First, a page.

•  » » » » Oh, Thanks.
 » For E, you mention a simpler idea without rerooting; can anybody explain this idea?My intuition was to pick a root node (one that maximizes the height of the tree) and then return the sum of the sizes of the subtrees. It failed because I didn't know how to break ties between candidate roots — or maybe the whole approach was wrong from the beginning :/I'd appreciate any ideas and intuition that led you to solve this problem; It would help me and other people improve!
•  » » 4 years ago, # ^ | ← Rev. 6 →   The approach can be simplified a little because we don't actually need to reroot the tree. The score of a child node would be the score of the parent minus the size of the child subtree plus the number of nodes not in the child subtree, which would be parentScore - childSize + n - childSize = parentScore + n - 2 * childSize.It would look like this: void dfs(int node, int p, long long score) { best = max(best, score); for (int neighbor : adj[node]) { if (neighbor != p) { dfs(neighbor, node, score + n - 2 * sz[neighbor]); } } } Full solution: 56483647
•  » » » Thank you sir!
•  » » » 3 years ago, # ^ | ← Rev. 2 →   Nice answer brother!!
 » My approach for C was a little different.First, I initialize whole of my answer array to 1.I used a 2-D array boolean overlap[i][j]. What I did was for each range that should be sorted, I traversed through the range and made overlap[i][i+1] = true for each L <= i < R.Now for each range that should be unsorted, I find two consecutive indices i and i+1 inside the range such that overlap[i][i+1] is false. If we succeed to find such 'i', I simply do ans[i] = ans[i+1]+1. This makes the range unsorted. If we could not find such i for any of the ranges, we conclude that it is impossible, and print NO. Otherwise, we simply print YES and whole of the answer array in the next line.Link to my AC submission: 56331868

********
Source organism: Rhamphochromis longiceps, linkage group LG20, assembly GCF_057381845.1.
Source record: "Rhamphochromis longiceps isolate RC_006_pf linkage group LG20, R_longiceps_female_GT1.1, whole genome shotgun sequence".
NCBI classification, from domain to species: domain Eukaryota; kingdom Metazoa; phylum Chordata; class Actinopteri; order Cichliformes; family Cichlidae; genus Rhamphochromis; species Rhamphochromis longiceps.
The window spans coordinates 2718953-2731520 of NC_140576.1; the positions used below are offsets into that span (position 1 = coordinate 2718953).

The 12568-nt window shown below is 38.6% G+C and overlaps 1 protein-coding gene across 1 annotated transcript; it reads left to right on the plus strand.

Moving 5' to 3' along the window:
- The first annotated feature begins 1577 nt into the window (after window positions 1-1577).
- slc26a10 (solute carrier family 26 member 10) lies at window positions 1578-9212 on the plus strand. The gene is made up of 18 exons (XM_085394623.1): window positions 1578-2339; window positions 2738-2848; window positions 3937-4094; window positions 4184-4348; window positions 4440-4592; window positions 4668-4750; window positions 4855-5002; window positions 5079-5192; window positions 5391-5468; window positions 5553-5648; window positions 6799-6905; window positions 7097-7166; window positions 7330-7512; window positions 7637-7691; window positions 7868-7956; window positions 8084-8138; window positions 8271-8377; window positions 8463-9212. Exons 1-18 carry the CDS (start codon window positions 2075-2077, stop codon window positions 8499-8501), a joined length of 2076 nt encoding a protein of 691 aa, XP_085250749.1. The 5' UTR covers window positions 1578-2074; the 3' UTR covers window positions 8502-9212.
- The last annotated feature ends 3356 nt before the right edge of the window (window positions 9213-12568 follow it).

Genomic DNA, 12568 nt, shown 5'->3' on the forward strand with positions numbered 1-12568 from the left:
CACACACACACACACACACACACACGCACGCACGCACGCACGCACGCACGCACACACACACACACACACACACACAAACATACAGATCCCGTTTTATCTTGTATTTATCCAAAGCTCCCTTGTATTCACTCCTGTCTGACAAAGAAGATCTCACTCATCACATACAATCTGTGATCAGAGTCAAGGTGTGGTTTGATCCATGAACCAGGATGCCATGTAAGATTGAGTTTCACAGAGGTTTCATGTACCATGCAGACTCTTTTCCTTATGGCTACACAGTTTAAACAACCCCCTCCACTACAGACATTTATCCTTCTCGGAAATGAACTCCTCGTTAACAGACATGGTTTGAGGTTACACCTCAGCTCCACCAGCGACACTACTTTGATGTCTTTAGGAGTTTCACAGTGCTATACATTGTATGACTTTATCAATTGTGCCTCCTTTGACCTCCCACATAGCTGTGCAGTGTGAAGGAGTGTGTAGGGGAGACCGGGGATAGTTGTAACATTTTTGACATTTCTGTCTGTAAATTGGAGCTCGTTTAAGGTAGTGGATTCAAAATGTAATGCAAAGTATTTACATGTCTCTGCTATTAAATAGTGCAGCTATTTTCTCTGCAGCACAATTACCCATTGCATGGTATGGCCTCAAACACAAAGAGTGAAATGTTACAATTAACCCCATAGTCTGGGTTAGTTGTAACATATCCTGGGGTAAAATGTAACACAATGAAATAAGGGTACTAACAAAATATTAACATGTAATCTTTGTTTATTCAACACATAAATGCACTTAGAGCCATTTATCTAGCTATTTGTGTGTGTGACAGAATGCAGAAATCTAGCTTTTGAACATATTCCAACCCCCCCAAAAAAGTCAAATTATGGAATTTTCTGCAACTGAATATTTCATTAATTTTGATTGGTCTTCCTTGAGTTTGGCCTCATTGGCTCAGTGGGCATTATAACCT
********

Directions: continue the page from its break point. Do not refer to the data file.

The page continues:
•  » » Oggy orz!
 » Can we solve E using Diameter of tree__ and applying DFS to only on one leaf node of because its other siblings will give same answer.(not so sure about this approach).56363139 This is my submission i used DP but in another way i calculated for each edge its ans and took max from that but i don't know why i am getting TLE on test case 71. My hash function for creating unique value for edge(parent,child) = ((parent<<20)+child) as its unique for each edge. Also i have avoided all the symmetrical siblings by applying another DFS. But still getting TLE. Could anyone suggest why?
•  » » I tried that(using the diameter) but it's not posible because there are many paths that can represent the diameter of the tree and try all of them it's very expensive.
•  » » I changed map --> unordered_map and got AC with your previous submission!
•  » » » Actually at first i used unordered_map,int> for the edge,that was giving me compilation error then i changed it to map then it compiled,also after that i used (x<<20+y) as a hash function for edge(x,y) also it means x->y != y->x,but i forgot to change it to unordered map.but thanks,it got passed.